Progesterone to prevent miscarriage in women with early pregnancy bleeding: the PRISM RCT

Arri Coomarasamy, Hoda M Harb, Adam J Devall, Versha Cheed, Tracy E Roberts, Ilias Goranitis, Chidubem B Ogwulu, Helen M Williams, Ioannis D Gallos, Abey Eapen, Jane P Daniels, Amna Ahmed, Ruth Bender-Atik, Kalsang Bhatia, Cecilia Bottomley, Jane Brewin, Meenakshi Choudhary, Fiona Crosfill, Shilpa Deb, W Colin DuncanAndrew Ewer, Kim Hinshaw, Thomas Holland, Feras Izzat, Jemma Johns, Mary-Ann Lumsden, Padma Manda, Jane E Norman, Natalie Nunes, Caroline E Overton, Kathiuska Kriedt, Siobhan Quenby, Sandhya Rao, Jackie Ross, Anupama Shahid, Martyn Underwood, Nirmala Vaithilingham, Linda Watkins, Catherine Wykes, Andrew W Horne, Davor Jurkovic, Lee J Middleton

Research output: Contribution to journalArticle (Academic Journal)peer-review

7 Citations (Scopus)


BACKGROUND: Progesterone is essential for a healthy pregnancy. Several small trials have suggested that progesterone therapy may rescue a pregnancy in women with early pregnancy bleeding, which is a symptom that is strongly associated with miscarriage.

OBJECTIVES: (1) To assess the effects of vaginal micronised progesterone in women with vaginal bleeding in the first 12 weeks of pregnancy. (2) To evaluate the cost-effectiveness of progesterone in women with early pregnancy bleeding.

DESIGN: A multicentre, double-blind, placebo-controlled, randomised trial of progesterone in women with early pregnancy vaginal bleeding.

SETTING: A total of 48 hospitals in the UK.

PARTICIPANTS: Women aged 16-39 years with early pregnancy bleeding.

INTERVENTIONS: Women aged 16-39 years were randomly assigned to receive twice-daily vaginal suppositories containing either 400 mg of progesterone or a matched placebo from presentation to 16 weeks of gestation.

MAIN OUTCOME MEASURES: The primary outcome was live birth at ≥ 34 weeks. In addition, a within-trial cost-effectiveness analysis was conducted from an NHS and NHS/Personal Social Services perspective.

RESULTS: A total of 4153 women from 48 hospitals in the UK received either progesterone (n = 2079) or placebo (n = 2074). The follow-up rate for the primary outcome was 97.2% (4038 out of 4153 participants). The live birth rate was 75% (1513 out of 2025 participants) in the progesterone group and 72% (1459 out of 2013 participants) in the placebo group (relative rate 1.03, 95% confidence interval 1.00 to 1.07; p = 0.08). A significant subgroup effect (interaction test p = 0.007) was identified for prespecified subgroups by the number of previous miscarriages: none (74% in the progesterone group vs. 75% in the placebo group; relative rate 0.99, 95% confidence interval 0.95 to 1.04; p = 0.72); one or two (76% in the progesterone group vs. 72% in the placebo group; relative rate 1.05, 95% confidence interval 1.00 to 1.12; p = 0.07); and three or more (72% in the progesterone group vs. 57% in the placebo group; relative rate 1.28, 95% confidence interval 1.08 to 1.51; p = 0.004). A significant post hoc subgroup effect (interaction test p = 0.01) was identified in the subgroup of participants with early pregnancy bleeding and any number of previous miscarriage(s) (75% in the progesterone group vs. 70% in the placebo group; relative rate 1.09, 95% confidence interval 1.03 to 1.15; p = 0.003). There were no significant differences in the rate of adverse events between the groups. The results of the health economics analysis show that progesterone was more costly than placebo (£7655 vs. £7572), with a mean cost difference of £83 (adjusted mean difference £76, 95% confidence interval -£559 to £711) between the two arms. Thus, the incremental cost-effectiveness ratio of progesterone compared with placebo was estimated as £3305 per additional live birth at ≥ 34 weeks of gestation.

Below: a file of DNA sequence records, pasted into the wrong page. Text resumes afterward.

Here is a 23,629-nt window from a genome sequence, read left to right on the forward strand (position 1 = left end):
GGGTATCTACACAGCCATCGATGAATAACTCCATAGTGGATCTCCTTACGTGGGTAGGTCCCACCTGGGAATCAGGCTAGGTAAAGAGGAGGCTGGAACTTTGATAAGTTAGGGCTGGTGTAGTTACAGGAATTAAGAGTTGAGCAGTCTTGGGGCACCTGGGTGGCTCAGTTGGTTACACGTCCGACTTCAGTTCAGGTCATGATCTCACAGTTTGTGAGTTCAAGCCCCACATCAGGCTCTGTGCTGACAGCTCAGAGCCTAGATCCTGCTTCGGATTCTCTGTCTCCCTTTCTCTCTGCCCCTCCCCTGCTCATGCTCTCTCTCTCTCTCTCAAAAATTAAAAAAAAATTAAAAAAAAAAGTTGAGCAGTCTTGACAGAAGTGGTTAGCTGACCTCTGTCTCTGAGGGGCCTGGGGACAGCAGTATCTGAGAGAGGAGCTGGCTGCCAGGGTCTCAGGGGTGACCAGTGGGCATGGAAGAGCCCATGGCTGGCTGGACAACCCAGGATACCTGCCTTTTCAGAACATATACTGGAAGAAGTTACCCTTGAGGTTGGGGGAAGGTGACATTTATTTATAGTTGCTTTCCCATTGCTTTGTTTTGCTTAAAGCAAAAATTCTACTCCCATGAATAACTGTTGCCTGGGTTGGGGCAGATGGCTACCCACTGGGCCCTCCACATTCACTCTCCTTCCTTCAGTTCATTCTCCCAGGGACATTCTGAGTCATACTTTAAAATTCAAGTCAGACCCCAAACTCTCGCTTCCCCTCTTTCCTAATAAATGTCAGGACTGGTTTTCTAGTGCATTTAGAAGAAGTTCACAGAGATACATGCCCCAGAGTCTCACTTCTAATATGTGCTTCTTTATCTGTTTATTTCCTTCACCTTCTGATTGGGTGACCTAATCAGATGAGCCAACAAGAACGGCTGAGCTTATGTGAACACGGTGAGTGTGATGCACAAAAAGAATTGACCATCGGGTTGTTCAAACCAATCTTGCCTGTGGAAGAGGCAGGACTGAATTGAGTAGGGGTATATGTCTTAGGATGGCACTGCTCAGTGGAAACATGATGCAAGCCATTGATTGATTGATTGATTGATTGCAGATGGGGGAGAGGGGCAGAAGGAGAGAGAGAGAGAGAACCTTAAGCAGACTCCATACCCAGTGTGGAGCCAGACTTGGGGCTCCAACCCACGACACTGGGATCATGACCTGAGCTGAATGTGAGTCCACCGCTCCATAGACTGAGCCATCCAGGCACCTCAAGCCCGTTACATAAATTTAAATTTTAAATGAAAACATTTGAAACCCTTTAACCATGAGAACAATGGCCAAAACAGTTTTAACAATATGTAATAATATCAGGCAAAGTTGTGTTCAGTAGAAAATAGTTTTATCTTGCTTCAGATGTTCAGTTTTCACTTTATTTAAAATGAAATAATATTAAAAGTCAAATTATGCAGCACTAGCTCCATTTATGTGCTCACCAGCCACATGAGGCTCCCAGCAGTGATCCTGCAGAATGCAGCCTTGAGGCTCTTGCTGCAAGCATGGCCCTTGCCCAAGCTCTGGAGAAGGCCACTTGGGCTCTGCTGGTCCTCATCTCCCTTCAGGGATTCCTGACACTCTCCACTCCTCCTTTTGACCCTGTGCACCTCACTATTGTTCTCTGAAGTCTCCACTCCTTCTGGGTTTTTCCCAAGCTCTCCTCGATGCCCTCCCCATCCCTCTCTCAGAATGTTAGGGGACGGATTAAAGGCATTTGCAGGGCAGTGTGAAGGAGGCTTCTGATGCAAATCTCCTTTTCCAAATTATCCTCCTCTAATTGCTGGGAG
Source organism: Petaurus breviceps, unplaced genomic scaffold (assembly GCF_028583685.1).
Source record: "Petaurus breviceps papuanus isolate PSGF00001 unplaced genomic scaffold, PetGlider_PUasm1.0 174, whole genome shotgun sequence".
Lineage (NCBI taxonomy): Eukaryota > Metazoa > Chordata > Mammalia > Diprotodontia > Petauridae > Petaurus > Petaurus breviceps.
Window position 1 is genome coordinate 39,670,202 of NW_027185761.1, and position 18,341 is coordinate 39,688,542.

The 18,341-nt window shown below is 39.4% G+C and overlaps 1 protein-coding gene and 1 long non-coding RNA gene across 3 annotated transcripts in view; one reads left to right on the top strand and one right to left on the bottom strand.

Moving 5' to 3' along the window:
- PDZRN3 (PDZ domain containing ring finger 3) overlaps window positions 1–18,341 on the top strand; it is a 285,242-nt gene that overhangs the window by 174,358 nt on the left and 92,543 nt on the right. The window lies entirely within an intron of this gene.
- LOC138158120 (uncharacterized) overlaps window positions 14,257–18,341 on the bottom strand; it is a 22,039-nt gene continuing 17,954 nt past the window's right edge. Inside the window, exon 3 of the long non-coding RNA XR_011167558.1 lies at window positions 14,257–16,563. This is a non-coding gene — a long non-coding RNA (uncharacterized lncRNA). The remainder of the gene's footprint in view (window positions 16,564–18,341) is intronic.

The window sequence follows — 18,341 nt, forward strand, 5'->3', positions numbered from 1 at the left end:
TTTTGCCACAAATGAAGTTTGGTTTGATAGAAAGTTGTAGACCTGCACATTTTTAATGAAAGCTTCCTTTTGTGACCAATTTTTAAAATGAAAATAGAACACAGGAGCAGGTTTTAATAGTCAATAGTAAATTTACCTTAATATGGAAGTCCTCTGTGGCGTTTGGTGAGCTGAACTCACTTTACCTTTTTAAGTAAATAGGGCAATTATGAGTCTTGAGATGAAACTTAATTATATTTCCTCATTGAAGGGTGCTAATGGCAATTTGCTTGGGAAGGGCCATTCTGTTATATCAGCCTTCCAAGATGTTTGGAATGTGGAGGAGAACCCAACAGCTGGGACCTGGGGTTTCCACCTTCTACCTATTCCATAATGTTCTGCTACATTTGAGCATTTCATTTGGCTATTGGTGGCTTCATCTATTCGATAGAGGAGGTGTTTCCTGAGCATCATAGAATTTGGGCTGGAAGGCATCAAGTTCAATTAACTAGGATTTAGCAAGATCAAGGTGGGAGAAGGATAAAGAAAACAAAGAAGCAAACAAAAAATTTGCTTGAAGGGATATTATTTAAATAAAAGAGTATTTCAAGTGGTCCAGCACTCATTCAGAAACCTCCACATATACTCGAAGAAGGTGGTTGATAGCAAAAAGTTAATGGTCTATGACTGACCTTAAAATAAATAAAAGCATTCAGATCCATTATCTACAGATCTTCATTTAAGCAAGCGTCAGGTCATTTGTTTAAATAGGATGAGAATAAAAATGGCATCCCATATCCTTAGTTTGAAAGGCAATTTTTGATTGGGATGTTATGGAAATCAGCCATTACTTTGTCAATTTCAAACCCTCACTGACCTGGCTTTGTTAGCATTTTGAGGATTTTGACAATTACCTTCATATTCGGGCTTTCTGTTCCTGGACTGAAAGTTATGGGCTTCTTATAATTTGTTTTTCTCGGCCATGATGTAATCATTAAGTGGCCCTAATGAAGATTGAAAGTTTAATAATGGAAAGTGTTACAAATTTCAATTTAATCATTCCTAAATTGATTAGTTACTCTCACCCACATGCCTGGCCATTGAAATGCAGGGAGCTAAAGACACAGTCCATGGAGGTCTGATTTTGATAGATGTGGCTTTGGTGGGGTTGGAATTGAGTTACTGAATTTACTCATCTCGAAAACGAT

CONCLUSIONS: Progesterone therapy in the first trimester of pregnancy did not result in a significantly higher rate of live births among women with threatened miscarriage overall, but an important subgroup effect was identified. A conclusion on the cost-effectiveness of the PRISM trial would depend on the amount that society is willing to pay to increase the chances of an additional live birth at ≥ 34 weeks. For future work, we plan to conduct an individual participant data meta-analysis using all existing data sets.

TRIAL REGISTRATION: Current Controlled Trials ISRCTN14163439, EudraCT 2014-002348-42 and Integrated Research Application System (IRAS) 158326.

FUNDING: This project was funded by the National Institute for Health Research (NIHR) Health Technology Assessment programme and will be published in full in Health Technology Assessment; Vol. 24, No. 33. See the NIHR Journals Library website for further project information.

Original languageEnglish
Pages (from-to)1-70
Number of pages70
JournalHealth technology assessment (Winchester, England)
Issue number33
Publication statusPublished - 1 Jun 2020


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